Obesity is making headlines around the world. In Western countries, children, young adults, and adults of all ages are at an increased risk of obesity. With the obesity epidemic comes a long list of serious health issues.
One prominent health concern related to obesity is stroke among the younger population. Research published in the online issue of Neurology states that stroke may be affecting adults at an even younger age1. The reasons? Top risk factors include diabetes, obesity, and high cholesterol. All of these risks are lifestyle conditions. All of these risks can be reduced or eliminated by making changes to diet and daily habits.
Based on study results, stroke occurrence increased among younger adults from the ages of 20 to 54 between 1999 and 2005. Dr Brett Kissela of the University of Cincinnati College of Medicine in Ohio, fellow of the American Academy of Neurology, and study author states, “Other factors, such as improved diagnosis through the increased use of MRI imaging may also be contributing. Regardless, the rising trend found in our study is of great concern for public health because strokes in younger people translate to greater lifetime disability.”
There is no good reason for a young adult to struggle with obesity that results in stroke. It is clear that obesity has become a major public health concern, especially for the Western population. If you or someone you love is overweight or obese, it is time to address the problem directly. Brushing off the issue can lead to a lifetime of heartache and health decline.
THE HIGH SUGAR EPIDEMIC
You can put a name to the face of obesity: Sugar. Sugary, starchy, processed foods are to blame for the obesity crisis in the Western world. Breads, biscuits, cookies, cereals, pastries, white rice, potatoes, pastas, soft drinks, beer, and sugary snacks do nothing but perpetuate obesity and chronic disease. For most of us, this is a tough reality to face. You may call the no- sugar approach to natural health “taking candy from a baby.” This is sound logic since children should be protected from the side effects of a high-sugar diet most of all.
Sugary foods and starchy carbs can destroy health starting at a young age. Statistics support this unnatural trend toward health decline. The World Health Organization (WHO) calls childhood obesity “one of the most serious public health challenges of the 21st century.” The prevalence of sugary snack foods high in carbohydrates has unfortunately spread beyond the Western world. Yes, obesity is a Western epidemic that affects children and adults alike. The obesity crisis has now gone global as it has infiltrated a number of low to middle-income countries, especially in urban developments.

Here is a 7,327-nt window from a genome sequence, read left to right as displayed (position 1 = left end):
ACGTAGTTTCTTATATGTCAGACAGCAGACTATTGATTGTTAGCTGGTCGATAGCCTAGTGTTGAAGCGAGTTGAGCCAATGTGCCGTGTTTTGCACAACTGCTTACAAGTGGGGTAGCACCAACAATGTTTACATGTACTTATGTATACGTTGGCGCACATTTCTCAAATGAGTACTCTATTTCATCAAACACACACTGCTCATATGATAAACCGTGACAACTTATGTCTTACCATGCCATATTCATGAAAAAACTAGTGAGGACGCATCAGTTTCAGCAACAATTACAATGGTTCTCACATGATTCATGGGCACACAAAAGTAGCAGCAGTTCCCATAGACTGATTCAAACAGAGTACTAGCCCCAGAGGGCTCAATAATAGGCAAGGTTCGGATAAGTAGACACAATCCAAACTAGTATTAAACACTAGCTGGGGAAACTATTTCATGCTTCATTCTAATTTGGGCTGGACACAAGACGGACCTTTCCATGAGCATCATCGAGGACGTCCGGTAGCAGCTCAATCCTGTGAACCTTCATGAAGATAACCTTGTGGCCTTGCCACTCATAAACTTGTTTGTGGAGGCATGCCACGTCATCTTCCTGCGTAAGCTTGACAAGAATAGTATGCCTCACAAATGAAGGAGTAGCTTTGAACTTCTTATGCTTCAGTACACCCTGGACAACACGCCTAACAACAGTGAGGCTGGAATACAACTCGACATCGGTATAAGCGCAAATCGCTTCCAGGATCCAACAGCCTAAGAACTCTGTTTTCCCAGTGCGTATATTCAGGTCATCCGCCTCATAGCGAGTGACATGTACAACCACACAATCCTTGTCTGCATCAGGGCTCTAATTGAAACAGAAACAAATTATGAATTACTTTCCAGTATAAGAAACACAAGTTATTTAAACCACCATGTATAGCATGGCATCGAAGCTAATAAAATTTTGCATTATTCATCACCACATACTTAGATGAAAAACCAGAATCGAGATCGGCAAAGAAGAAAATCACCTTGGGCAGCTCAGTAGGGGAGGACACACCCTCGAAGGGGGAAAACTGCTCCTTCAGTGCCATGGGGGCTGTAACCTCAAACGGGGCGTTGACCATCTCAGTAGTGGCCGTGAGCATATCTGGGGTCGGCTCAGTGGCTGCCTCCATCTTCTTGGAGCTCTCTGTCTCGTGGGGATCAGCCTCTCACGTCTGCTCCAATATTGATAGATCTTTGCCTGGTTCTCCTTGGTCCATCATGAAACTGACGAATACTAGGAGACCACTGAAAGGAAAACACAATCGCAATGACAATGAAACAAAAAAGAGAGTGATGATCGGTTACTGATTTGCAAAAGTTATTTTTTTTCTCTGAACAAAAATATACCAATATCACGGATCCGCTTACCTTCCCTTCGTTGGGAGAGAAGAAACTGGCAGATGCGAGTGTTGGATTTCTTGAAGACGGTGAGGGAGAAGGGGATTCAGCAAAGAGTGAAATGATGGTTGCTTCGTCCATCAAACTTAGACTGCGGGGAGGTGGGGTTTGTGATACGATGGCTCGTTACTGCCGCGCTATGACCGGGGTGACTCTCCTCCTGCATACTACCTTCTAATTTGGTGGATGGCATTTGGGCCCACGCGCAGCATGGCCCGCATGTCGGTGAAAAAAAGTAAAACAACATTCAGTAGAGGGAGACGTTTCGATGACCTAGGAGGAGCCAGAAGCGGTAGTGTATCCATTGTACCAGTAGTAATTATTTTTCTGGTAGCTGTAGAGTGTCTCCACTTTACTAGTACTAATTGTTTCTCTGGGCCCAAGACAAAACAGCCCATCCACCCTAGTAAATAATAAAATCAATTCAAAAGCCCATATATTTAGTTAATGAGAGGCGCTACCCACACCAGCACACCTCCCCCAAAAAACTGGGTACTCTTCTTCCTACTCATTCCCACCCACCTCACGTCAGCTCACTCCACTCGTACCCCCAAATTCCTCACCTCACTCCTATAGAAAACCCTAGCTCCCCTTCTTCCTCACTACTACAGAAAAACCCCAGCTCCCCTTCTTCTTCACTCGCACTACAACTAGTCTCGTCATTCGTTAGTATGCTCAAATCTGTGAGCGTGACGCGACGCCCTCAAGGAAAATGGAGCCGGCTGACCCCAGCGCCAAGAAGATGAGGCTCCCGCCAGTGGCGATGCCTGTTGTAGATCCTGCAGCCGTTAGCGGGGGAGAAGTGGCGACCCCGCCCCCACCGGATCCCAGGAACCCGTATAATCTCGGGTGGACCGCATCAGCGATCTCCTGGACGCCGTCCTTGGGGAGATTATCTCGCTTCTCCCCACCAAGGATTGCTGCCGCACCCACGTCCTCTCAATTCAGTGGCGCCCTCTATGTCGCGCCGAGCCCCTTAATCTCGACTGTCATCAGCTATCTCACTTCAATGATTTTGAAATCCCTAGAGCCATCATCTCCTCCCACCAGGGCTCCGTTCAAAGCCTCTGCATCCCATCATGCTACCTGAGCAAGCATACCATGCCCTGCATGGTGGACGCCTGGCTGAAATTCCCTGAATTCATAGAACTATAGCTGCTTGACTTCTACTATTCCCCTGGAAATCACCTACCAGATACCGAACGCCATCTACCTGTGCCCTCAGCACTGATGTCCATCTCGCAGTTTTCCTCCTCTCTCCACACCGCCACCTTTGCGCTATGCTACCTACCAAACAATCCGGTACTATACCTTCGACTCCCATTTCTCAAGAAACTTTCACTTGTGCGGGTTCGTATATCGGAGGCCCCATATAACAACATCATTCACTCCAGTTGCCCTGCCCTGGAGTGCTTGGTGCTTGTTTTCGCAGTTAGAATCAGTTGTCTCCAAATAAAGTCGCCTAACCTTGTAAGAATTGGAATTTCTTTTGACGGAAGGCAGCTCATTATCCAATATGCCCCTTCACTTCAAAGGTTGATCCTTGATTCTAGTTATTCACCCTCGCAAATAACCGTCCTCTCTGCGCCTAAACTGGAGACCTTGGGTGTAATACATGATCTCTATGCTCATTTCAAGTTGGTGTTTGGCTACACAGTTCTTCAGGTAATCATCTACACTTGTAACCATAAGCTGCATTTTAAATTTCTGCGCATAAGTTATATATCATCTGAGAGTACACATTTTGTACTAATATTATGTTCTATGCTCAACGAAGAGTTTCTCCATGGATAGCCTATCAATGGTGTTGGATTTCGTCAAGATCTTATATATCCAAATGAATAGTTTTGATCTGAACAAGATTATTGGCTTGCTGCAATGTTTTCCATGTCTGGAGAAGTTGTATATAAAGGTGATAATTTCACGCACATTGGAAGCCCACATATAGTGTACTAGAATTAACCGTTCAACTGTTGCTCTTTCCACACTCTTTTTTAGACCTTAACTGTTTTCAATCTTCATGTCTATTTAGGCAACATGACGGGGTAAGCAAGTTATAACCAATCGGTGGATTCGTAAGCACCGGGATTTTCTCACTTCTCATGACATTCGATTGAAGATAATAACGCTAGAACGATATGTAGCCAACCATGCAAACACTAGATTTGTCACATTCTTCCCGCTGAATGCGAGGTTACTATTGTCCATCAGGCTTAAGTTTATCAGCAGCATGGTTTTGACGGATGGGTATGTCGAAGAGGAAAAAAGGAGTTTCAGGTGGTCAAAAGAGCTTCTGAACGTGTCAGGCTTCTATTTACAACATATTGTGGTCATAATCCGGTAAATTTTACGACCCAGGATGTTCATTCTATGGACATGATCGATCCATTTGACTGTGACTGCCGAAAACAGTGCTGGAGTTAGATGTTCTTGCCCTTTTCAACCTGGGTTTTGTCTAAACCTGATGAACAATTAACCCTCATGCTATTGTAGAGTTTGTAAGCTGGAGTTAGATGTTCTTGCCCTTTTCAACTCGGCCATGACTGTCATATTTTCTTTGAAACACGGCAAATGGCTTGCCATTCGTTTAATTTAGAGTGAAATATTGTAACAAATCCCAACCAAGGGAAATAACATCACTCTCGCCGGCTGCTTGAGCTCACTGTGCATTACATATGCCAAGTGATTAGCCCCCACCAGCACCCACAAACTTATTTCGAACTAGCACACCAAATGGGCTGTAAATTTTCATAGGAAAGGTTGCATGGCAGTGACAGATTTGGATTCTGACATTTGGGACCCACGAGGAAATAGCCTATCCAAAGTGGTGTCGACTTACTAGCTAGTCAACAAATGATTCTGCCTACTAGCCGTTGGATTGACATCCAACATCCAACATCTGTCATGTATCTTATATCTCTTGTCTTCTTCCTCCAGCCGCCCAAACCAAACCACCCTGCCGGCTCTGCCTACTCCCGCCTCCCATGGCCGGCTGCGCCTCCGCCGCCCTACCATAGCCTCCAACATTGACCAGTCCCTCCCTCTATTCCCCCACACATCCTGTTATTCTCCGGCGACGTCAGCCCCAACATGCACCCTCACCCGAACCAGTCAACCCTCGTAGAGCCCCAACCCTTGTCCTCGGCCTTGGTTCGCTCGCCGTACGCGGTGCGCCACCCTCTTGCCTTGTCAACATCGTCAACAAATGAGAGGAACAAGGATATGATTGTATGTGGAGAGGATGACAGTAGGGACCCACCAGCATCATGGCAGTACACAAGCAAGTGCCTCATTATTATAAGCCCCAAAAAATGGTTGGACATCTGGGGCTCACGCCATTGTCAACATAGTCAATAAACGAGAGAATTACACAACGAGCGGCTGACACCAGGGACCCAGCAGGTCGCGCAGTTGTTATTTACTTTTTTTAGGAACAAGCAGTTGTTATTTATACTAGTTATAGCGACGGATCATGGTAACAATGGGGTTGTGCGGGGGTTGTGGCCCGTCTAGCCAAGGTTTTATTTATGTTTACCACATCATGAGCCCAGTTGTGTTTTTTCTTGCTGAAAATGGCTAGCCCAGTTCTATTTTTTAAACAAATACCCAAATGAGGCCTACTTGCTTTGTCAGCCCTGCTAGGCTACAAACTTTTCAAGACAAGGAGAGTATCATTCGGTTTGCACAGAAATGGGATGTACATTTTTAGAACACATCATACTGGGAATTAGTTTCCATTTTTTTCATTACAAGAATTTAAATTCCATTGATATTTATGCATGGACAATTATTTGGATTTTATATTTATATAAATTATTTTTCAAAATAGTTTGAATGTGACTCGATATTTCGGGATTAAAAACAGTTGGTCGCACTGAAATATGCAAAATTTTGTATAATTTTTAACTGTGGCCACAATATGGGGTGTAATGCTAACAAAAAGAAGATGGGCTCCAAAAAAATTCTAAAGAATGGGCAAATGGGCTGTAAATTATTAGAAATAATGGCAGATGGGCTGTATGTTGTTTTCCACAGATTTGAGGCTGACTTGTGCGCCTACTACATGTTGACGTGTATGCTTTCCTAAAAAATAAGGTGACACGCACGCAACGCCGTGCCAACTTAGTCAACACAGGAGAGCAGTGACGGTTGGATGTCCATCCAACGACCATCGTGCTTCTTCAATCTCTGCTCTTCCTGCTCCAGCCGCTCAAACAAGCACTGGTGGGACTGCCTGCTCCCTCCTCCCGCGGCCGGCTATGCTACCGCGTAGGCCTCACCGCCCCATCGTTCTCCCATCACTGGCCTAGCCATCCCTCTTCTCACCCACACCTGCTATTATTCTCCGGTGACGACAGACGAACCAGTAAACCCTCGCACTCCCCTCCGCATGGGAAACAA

According to the WHO: “Globally, in 2010 the number of overweight children under the age of five, is estimated to be over 42 million. Close to 35 million of these are living in developing countries. Overweight and obese children are likely to stay obese into adulthood and more likely to develop non-communicable diseases like diabetes and cardiovascular diseases at a younger age. Overweight and obesity, as well as their related diseases, are largely preventable. Prevention of childhood obesity therefore needs high priority.” Obesity opens the door to disease. Obesity has spread around the globe. Obesity is prevalent among all age groups and is especially dangerous to children.
REALLY HEALTHY FOOD RECOVERY
Once you see the obesity epidemic with open eyes, it is easy to understand how simple recovery can be:
1. Monitor sugar in your family’s diet. You may be surprised to find that almost all packaged, junk foods contain some type of sugar. Starchy carbs, like cookies and breads, are empty sources of sugar that should be avoided.
2. Eat more Really Healthy Foods. A Really Healthy Food diet just makes sense. Once you’ve eliminated starchy carbs, what is left? Fresh or frozen vegetables, dark- skinned fruits, beans, nuts, seeds, wild fish, pasture-fed meats and chicken, healthy oils, and sea or rock salt.
3. Go “against the grain.” Almost any medical professional will tell you that grains are good for you. In truth, refined grains and cereals do nothing more than contribute to obesity; they are chock-full of sugar and will cause unnatural blood sugar spikes in the body. White pasta, white bread, and white rice can be replaced with couscous, quinoa, millet, and buckwheat.
EAT FAT TO FIGHT OBESITY
The low-fat diet craze has come and gone, yet most of the Western world is still afraid of fat. Today, we are eating less fat than we were decades before, according to the Harvard School of Public Health.
Yet obesity rates are climbing and will continue to soar until major dietary myths are addressed. Eating fat will not make you fat. On the contrary, healthy fats are essential to the health of your body and can help you to maintain a healthy weight. When healthy fats in the diet replace processed, sugary foods, you can literally watch your health turn around. Healthy fat in a meal is satisfying. Healthy fats help to regulate appetite and ensure that you fill up on nutritious foods instead of high-sugar alternatives. Beneficial polyunsaturated and monounsaturated fats are recommended, found in Really Healthy Foods like nuts, seeds, and avocados. Really healthy fats are not part of the problem. Really healthy fats can balance cholesterol, reduce the risk of heart disease, and fight obesity.
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1 “Age at stroke: Temporal trends in stroke incidence in a large, biracial population.” Neurology Oct 10, 2012.